Fifteen days later, the white horse returned along with 12 wild horses. The people of the village came to the old man and told him how right he was, that it was not unfortunate that his horse disappeared, but rather a windfall. The old man said, “You are rushing to conclusions, again; all we know is that my horse is back; we do not yet know what will come out of it…”
A week later, while training the horses, the old man’s son fell, broke his leg, and the villagers came to the old man saying “poor fellow, so unfortunate, you were poor, but now you will be even poorer.” The old man told the villagers that they were rushing to decide again; but the folks called him “senile” and made fun of him. Soon after, the war broke out, all the young men got drafted, except the old man’s son. The villagers gathered around the old man and claimed how right he was, that his son breaking his leg was not a misfortune, but a luck. Again, the old man said, “you keep making decisions too soon; but no one knows what happens next… The only fact is that my son is with me, yours are in the army… Only time and events will show which is luck and which is not…”.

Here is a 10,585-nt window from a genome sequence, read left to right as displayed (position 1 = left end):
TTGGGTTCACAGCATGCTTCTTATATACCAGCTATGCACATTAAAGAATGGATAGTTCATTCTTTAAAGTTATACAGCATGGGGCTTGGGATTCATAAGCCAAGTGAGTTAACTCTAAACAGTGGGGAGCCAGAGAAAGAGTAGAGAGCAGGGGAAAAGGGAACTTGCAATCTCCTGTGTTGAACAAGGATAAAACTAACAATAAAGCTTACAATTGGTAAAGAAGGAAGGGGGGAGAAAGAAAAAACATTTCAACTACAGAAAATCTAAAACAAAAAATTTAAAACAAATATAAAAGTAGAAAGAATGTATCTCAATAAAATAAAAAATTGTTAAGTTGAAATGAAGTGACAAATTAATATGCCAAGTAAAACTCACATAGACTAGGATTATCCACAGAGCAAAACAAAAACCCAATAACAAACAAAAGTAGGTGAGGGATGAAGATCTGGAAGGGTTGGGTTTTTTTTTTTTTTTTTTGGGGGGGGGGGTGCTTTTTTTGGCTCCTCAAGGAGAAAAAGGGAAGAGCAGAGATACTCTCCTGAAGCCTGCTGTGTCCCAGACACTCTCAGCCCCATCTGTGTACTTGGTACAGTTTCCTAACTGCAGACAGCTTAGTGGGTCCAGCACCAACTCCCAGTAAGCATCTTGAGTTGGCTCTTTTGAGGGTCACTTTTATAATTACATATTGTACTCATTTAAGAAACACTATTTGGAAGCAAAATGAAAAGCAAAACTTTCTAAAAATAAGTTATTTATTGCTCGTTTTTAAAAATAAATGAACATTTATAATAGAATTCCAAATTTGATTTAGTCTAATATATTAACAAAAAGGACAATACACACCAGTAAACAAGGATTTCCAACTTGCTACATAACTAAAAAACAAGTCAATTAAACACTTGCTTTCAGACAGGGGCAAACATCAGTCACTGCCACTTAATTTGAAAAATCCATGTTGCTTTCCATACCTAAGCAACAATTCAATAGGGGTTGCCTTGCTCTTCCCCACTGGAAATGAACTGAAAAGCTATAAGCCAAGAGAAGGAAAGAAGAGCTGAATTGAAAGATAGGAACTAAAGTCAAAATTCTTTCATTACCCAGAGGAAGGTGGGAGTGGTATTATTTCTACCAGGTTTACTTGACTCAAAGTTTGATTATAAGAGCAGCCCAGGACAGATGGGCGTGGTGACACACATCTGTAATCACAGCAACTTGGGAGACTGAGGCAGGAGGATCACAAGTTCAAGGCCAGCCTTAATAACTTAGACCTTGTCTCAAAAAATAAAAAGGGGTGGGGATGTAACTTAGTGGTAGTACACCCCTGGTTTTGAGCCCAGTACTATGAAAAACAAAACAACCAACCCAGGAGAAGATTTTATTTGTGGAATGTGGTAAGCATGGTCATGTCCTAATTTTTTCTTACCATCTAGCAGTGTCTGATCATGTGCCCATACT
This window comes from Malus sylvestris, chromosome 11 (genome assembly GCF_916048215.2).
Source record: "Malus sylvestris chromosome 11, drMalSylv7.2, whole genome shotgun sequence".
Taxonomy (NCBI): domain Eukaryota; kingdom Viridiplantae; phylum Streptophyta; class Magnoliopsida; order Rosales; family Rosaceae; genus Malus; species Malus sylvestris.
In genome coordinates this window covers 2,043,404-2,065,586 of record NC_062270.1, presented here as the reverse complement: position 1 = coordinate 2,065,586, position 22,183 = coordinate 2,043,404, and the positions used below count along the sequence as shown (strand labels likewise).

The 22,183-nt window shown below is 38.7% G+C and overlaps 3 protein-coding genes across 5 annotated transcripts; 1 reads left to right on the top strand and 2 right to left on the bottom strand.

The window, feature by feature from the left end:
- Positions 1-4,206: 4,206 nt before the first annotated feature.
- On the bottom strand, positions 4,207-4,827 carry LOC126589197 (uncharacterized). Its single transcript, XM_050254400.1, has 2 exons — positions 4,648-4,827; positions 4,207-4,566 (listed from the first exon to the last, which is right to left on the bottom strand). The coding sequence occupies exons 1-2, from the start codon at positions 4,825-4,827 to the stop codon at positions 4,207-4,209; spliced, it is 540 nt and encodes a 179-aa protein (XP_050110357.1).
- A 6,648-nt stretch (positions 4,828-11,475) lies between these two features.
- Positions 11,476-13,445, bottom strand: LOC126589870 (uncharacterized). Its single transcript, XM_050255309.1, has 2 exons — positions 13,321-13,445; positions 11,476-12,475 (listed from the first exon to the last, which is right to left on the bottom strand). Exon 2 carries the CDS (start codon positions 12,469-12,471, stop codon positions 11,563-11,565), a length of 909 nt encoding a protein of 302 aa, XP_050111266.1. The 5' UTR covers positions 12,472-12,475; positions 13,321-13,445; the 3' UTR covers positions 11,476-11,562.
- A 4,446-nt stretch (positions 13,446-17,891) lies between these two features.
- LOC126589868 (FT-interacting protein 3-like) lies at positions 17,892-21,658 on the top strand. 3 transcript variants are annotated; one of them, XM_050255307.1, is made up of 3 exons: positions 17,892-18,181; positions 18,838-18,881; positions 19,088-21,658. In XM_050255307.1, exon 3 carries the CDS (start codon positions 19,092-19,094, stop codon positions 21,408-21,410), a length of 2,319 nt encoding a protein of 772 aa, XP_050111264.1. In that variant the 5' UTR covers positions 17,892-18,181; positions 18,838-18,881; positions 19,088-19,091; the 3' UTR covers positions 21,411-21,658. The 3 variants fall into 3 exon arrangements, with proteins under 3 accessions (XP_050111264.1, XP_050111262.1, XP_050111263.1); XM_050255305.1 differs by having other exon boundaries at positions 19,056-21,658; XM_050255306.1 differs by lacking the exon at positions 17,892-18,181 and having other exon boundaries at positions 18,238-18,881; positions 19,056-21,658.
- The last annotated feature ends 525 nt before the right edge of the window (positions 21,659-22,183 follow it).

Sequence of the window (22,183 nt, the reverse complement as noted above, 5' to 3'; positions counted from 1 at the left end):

The story kept going on in the village; maybe the old man followed the peasants and started making early decisions; maybe the peasants stopped making hasty decisions… Who knows? What I do know for sure, is that when we make hasty decisions, our fiction is also limited to the depth of our imagination; and it is directly related to our experiences and the ideas we pass through our minds. Yet, things that might happen to us are unlimited; there are events which we call miracles… Although we cannot see the whole picture from our positioning, they come as parts of the whole; they serve to create a perfection by completing one another.